When Stony Island was released in 1978, it was one of the first movies to showcase Chicago, let alone the less than glamorous South Side.
The movie about a rhythm and blues band trying to get their big break was director Andy Davis' debut. Now famous for his other films set in Chicago, including The Fugitive, Davis joins us on Chicago Tonight at 7:00 pm to talk about his tribute to South Chicago. The movie will be screened this week at the Siskel Film Center and will be released on DVD for the first time later this month.
Accomplished R&B musician and producer Gene Barge starred in the movie as a seasoned sax player helping to put the band together. Barge moved to Chicago in 1964 after a string of hits, including the number-one song "Quarter to Three" for Gary U.S. Bonds.
"I lived in a hotel called The Strand on the corner of 63rd and Cottage," a few blocks away from Stony Island Avenue on the South Side, Barge said. "Stony was a hub of recreation and business from Hyde Park to 95th Street. Stony Island sort of was the link between several neighborhoods. It was an artery through the South Side."
Barge moved to Chicago to become an "A & R man," or artists and repertoire supervisor in charge of recording sessions, for Chess Records. At the time, the South Side "was alive with music," Barge said, as clubs tried to feature live music every night to attract dancers. At Chess, Barge produced for Muddy Waters and Natalie Cole.
It was that R&B music that Andy Davis wanted to capture in Stony Island. Davis co-wrote the movie with Tamar Hoffs, who also grew up on the South Side. Davis and Hoffs both had younger brothers passionate about rhythm and blues (Richie Davis stars in the movie as the band's guitar player.)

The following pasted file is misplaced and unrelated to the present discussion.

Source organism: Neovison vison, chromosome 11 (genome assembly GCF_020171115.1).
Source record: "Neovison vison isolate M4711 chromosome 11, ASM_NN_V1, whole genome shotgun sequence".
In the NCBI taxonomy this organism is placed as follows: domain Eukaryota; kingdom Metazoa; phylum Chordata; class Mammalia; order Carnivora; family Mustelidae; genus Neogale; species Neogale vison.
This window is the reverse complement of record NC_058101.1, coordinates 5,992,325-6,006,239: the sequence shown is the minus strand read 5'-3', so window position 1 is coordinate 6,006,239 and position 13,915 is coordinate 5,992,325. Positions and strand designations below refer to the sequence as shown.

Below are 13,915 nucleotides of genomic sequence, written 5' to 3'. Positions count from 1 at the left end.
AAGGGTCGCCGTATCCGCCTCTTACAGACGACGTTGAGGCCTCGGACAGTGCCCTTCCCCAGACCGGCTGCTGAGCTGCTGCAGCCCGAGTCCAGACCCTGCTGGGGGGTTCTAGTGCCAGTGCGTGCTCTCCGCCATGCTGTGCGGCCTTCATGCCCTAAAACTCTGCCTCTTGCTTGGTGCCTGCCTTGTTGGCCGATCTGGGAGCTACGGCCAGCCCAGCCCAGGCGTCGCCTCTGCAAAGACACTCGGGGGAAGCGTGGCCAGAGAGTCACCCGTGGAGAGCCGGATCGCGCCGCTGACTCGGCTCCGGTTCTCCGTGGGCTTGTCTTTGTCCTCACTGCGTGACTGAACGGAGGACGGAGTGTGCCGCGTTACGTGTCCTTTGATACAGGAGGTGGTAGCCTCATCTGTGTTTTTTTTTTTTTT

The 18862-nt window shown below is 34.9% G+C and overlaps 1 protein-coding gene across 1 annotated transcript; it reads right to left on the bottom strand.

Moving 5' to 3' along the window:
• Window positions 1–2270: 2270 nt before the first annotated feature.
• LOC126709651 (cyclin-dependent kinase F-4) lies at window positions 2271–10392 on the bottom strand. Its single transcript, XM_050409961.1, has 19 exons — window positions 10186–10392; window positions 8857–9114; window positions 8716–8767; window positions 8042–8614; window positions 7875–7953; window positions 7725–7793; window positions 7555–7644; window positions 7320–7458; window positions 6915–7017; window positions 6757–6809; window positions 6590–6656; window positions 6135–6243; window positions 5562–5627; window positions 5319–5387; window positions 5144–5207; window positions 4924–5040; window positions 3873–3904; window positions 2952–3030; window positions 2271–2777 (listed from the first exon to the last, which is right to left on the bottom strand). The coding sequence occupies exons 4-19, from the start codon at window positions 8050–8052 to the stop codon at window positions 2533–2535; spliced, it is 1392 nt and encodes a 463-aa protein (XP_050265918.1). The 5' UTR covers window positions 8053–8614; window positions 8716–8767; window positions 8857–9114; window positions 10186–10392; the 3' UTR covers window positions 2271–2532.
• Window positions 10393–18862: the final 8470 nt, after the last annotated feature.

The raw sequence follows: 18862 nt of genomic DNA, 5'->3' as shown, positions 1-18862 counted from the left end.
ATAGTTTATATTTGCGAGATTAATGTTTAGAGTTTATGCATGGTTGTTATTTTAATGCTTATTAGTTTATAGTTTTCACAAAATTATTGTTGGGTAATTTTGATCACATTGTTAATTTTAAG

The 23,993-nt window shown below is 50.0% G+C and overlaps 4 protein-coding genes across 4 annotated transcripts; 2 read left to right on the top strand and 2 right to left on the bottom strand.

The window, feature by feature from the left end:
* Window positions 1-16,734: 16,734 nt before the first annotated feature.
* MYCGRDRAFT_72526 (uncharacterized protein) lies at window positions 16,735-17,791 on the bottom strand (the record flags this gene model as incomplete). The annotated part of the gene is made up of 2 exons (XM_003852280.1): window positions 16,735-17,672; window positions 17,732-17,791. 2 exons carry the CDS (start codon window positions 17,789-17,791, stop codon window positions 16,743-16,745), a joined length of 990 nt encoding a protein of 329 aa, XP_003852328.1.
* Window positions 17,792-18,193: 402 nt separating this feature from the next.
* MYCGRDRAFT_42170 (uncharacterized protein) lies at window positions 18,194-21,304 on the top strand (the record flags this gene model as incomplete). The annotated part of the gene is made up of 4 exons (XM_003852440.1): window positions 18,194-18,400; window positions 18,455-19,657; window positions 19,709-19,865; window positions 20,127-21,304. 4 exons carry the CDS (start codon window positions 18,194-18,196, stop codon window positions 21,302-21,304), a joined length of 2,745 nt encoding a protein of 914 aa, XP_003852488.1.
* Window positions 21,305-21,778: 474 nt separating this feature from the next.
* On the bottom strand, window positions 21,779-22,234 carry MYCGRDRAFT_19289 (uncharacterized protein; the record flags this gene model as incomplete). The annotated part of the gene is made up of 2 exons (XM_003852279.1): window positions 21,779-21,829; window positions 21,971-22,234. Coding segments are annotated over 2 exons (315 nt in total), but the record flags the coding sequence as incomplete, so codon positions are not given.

With a script ready, Davis and Hoffs needed to find talented musicians to make up the band, and through mutual friends got in touch with Barge.
"I didn't know anything about it. I didn't have a clue," Barge said. "But then again, most of the people in the cast hadn't been in a movie before either."
Barge brought talented session musicians with him to staff up the Stony Island Band. And it was up to the band to write over a dozen original songs for the film.
"The whole idea was to create, not to use a lot of Motown songs," Barge said. "It was a new band trying to find its way into the big time. If I'm sitting at Chess Records, I'm not looking for someone to do what Curtis Mayfield does, but to play a new song that reflects what he's all about."
Scenes of the band genuinely rehearsing made their way into the film.
"We rehearsed right in front of the cameras," Barge said. "The actual plan in Andy's mind was to show this band being shaped and going through the growing pains. They wanted to make it look like a real band."
Visit the Audio Attachments below to hear some of the songs Barge worked on for Stony Island.